Beaulieu has lots of variety. It is both an old house and abbey remains nestled in the New Forest, and it is the National Motor Museum.
Parking up at Beaulieu
When we arrived we parked up in one of their big car parks. Immediately we could tell Beaulieu was geared up to take a lot of visitors.
<blockquote”>we weren’t towing ‘Casper’ the caravan
Parking was free, and although we weren’t towing ‘Casper’ the caravan, we would have been able to park it there. This is good, as we’re finding there aren’t many places you can stop off at when you are towing a caravan.
The Mill Walk
As we had brought our dog, we decided to take the Mill Walk down to the main house to stretch the legs.
The Mill Walk starts just after the entrance, and you turn right down a path before reaching the monorail, which is another way to get around Beaulieu (though dogs aren’t allowed on the monorail).
Although you might be tempted to dive straight into the museum, a walk through the woods might be worth planning during your stay, especially if you have kids.
Get them to try and spot the little fairy houses in the bottom of the trees.
Beaulieu House Lawns
The Mill Walk will bring you out in front of Beaulieu House.
On the lawn when we visited were some Victorian lawn games.
We had been challenged to a game of shuffleboard between the adults and the kids.
This time around, the adults won, though I think this was down to luck rather than any skill 😉
The oldest part of Beaulieu dates back to when it was a gatehouse to the old abbey. However, much of the house was developed in Victorian times.
As with many old houses, there’s quite a lot of history within its walls.
The Secret War Museum
During the Second World War, Beaulieu was home for ‘SOE’ training.
SOE was the Special Operations Executive that trained agents that were sent behind enemy lines.
On display were some of the things they had with them, such as pencils that are fuses for detonators. The ‘James Bond’ of their time.
Just next to Beaulieu house is the remains of Beaulieu Abbey, which dates back to Norman times.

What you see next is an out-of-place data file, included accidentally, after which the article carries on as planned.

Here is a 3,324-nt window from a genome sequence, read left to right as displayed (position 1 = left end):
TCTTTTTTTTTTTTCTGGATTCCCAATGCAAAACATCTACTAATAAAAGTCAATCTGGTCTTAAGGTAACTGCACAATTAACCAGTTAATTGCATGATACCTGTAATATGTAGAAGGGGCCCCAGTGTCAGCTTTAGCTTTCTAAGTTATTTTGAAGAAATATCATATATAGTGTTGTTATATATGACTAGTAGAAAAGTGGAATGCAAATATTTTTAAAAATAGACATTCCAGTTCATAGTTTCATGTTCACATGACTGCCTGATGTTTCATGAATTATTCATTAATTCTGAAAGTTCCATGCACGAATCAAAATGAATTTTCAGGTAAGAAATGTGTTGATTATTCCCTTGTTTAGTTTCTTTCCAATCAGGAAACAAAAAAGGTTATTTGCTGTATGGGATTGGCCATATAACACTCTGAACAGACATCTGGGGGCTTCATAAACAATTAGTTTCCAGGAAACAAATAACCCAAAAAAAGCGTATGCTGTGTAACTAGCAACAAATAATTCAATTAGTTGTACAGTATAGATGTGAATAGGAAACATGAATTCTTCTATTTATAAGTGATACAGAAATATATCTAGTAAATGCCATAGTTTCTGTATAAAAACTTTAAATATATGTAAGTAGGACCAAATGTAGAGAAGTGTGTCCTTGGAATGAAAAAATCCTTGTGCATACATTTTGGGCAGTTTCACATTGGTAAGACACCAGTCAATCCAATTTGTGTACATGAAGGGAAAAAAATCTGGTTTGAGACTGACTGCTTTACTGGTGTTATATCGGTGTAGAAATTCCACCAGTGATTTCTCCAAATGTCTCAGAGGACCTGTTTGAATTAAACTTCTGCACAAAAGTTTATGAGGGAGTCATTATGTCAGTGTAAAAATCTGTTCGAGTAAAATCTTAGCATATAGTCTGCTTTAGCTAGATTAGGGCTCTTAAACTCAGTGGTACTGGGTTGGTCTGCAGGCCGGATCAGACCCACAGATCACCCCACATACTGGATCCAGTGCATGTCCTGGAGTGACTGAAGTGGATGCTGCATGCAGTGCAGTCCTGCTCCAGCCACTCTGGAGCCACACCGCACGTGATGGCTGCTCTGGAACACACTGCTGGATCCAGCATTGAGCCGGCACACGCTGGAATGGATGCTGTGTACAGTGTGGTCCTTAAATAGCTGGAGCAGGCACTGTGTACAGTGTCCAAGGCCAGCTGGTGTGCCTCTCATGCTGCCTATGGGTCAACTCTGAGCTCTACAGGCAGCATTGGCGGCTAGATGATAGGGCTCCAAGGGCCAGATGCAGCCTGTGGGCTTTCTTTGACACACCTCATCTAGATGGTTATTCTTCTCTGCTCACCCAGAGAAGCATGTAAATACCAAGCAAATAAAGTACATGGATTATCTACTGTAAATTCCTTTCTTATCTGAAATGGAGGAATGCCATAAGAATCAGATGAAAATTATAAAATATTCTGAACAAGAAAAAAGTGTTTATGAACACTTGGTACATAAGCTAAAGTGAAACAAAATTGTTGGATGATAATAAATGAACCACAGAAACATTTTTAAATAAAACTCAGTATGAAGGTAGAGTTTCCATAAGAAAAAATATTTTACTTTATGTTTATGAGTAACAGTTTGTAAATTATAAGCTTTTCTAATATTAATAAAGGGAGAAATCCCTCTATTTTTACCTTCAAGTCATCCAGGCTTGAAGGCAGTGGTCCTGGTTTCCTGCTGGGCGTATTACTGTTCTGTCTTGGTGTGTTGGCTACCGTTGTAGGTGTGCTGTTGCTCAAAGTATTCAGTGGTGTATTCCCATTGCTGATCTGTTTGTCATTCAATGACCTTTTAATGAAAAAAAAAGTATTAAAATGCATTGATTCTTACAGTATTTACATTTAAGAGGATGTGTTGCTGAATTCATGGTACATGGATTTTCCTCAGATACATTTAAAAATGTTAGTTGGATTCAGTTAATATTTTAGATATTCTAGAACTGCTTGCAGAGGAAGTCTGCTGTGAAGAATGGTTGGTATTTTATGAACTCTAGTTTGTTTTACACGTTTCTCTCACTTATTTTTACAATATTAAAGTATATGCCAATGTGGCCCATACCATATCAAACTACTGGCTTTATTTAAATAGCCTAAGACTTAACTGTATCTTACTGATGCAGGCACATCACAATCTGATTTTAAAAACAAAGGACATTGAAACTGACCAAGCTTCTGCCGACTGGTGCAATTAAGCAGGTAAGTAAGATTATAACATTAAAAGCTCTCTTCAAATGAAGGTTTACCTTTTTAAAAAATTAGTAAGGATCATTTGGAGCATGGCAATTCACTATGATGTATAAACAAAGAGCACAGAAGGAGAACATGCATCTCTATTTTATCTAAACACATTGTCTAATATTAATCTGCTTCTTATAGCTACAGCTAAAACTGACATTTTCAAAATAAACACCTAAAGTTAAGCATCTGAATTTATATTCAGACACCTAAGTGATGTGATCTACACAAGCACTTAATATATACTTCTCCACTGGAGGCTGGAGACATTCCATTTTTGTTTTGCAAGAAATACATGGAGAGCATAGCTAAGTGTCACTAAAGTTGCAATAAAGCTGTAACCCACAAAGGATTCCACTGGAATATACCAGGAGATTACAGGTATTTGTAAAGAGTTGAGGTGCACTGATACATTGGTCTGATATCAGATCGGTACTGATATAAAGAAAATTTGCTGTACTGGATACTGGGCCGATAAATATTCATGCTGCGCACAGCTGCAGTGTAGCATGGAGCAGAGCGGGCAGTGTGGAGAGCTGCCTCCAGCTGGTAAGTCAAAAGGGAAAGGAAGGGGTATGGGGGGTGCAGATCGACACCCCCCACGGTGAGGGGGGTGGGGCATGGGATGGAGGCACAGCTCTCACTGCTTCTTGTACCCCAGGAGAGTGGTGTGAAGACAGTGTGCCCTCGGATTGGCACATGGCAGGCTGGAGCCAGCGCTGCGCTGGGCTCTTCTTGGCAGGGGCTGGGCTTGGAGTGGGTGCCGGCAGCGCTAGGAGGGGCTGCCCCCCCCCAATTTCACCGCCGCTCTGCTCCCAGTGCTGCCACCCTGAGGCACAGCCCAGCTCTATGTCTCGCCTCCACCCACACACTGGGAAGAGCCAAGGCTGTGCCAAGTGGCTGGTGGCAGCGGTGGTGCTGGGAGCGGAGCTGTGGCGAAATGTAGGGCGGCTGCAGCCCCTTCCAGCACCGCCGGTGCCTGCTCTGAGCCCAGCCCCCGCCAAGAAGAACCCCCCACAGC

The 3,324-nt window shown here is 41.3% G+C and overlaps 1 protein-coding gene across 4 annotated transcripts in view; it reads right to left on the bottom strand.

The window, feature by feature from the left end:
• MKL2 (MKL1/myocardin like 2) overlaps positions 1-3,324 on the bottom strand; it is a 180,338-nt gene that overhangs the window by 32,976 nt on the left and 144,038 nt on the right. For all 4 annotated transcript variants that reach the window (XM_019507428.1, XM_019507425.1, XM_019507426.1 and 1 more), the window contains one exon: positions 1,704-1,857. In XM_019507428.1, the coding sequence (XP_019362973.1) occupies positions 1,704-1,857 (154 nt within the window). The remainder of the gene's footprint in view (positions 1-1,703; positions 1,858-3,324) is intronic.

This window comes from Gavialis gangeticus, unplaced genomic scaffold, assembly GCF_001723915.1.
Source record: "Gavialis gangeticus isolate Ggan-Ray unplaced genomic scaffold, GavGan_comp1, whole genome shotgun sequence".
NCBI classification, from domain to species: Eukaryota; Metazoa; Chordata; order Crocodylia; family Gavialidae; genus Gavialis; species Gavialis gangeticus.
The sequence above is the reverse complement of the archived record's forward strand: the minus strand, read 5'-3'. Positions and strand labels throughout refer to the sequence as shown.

In addition to the House and Abbey are the Gardens to explore.
The Beaulieu Monorail
There are a couple of ways you can get around Beaulieu.
You can either walk through the gardens and Mill Walk or, you can take the Monorail.
The Monorail has two stops. The first is at the National Motor Museum; the second is closer to Beaulieu house.
There’s also commentary on the Monorail, so even if you walk around the ground, it’s well worth taking the Monorail to see things from a different angle and get to learn about the place at the same time.
Oh, and it’s free 😉
The National Motor Museum
The National Motor Museum is probably what most people visit Beaulieu for.
This is packed full of classic cars and bikes, through to some from the more modern era.
Here’s just a small selection of what we saw.
Of course, visiting Beaulieu while doing the Caravan Challenge, we found it interesting seeing a car caravan from times gone by.
Fortunately, the new caravan we’re using has a lot more space for a family 🙂
Cars from Film and TV
You’ll also spot some cars from the screen.
The Top Gear Museum
Beaulieu is also home to the Top Gear Museum, including the Top Gear Enormodrome, which recreates the Top Gear Studio.
They have a few items from the Post Clarkson era too.
Here’s where you can find Beaulieu Treasure House & National Motor Museum.
Beaulieu’s postcode for your satnav is SO42 7ZN or take Junction 2 of the M27 and follow the brown and white tourist signs to Beaulieu and our visitor entrance.
Car Parks are free, and if you visit with a Caravan or Motorhome, then you are allowed to park in the coach park. There are no height restriction barriers to the car parks.
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